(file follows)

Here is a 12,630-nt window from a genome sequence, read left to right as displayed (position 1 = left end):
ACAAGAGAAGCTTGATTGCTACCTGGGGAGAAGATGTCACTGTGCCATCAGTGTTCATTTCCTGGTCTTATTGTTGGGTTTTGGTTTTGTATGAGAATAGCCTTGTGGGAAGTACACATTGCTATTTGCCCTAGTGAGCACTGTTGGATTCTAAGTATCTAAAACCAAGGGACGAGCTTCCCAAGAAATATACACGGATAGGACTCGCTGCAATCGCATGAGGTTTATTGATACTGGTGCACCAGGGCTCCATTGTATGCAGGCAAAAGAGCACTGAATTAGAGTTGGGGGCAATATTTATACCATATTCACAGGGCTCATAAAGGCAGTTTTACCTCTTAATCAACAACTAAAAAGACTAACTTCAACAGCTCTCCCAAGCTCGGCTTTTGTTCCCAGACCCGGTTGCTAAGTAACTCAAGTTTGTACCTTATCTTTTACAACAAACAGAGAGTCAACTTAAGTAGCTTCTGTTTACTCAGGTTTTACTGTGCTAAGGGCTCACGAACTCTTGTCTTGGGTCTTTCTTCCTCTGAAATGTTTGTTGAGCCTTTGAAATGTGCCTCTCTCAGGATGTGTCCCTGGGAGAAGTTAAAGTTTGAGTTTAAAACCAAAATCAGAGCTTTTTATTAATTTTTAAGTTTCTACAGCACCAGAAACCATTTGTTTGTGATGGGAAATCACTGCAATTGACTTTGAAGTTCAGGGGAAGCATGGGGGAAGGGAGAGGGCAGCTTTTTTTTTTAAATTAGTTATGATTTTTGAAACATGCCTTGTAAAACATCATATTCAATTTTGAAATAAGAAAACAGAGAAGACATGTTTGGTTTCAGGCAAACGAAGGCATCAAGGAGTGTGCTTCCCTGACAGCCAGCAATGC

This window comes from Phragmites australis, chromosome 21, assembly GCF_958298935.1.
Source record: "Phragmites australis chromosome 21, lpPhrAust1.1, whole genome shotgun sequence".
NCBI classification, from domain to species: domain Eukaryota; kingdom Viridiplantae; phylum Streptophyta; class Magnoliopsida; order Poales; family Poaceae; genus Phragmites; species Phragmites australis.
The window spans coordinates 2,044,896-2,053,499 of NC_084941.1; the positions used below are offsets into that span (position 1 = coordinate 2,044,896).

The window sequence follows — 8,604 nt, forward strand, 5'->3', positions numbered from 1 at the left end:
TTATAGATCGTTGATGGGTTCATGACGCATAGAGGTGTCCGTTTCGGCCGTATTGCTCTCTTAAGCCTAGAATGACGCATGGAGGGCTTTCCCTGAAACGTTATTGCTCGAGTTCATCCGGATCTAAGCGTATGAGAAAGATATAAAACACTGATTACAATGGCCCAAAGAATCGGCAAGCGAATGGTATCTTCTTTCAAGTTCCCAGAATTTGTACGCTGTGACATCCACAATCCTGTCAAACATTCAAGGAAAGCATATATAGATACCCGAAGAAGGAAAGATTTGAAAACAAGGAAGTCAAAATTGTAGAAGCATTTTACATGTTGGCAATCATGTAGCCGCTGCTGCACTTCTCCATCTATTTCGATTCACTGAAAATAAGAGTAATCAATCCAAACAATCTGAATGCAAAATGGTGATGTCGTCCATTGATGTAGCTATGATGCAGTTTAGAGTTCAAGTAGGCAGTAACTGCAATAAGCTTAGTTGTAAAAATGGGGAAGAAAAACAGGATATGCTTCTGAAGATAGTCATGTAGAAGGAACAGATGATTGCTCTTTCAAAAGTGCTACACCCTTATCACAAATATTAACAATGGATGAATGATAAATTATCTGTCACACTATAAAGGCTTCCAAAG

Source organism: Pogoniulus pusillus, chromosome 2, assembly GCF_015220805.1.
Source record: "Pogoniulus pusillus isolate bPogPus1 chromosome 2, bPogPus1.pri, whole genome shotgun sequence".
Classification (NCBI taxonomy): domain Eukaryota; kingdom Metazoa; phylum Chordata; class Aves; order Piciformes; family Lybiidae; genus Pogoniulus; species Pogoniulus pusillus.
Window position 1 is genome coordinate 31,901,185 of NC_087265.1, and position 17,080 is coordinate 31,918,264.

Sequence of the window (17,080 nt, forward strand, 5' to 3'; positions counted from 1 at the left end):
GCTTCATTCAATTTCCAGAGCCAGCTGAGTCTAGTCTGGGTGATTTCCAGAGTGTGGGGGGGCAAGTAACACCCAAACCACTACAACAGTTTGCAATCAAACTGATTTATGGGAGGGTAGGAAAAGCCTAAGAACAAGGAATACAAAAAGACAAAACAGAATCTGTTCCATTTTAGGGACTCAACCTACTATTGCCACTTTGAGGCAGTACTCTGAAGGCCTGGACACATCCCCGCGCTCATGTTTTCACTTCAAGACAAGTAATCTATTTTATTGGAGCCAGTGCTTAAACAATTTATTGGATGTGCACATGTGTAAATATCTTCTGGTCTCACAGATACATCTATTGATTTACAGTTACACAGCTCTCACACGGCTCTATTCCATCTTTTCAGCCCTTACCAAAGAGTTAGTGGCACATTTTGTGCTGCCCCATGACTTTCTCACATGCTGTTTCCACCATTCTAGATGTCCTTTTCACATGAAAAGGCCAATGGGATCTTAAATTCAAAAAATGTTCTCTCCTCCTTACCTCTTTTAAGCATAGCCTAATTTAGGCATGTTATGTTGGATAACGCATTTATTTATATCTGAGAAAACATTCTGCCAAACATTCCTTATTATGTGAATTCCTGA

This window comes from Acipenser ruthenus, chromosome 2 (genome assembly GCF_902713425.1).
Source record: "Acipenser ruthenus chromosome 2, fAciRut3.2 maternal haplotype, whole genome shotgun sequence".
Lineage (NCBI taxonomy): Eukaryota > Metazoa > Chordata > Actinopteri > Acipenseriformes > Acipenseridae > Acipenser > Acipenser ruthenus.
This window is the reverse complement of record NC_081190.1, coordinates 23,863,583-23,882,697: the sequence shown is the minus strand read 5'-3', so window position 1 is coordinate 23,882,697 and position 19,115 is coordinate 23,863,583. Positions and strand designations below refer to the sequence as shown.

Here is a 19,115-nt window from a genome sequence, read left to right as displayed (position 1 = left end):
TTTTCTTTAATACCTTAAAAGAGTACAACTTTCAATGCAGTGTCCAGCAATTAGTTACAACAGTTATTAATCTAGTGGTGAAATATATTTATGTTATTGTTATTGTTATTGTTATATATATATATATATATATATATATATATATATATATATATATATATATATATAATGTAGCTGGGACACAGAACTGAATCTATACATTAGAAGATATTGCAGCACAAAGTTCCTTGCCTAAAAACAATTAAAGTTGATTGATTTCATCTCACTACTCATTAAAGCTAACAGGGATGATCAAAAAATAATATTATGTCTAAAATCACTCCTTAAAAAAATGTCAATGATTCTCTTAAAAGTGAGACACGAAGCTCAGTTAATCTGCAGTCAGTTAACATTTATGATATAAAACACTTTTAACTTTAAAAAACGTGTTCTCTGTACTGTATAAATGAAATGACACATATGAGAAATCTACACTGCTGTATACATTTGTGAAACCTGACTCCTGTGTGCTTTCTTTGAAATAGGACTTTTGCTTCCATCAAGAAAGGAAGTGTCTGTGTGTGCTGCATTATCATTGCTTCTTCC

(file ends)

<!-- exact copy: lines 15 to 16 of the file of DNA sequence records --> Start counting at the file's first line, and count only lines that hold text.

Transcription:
This window comes from Acipenser ruthenus, chromosome 2 (genome assembly GCF_902713425.1).
Source record: "Acipenser ruthenus chromosome 2, fAciRut3.2 maternal haplotype, whole genome shotgun sequence".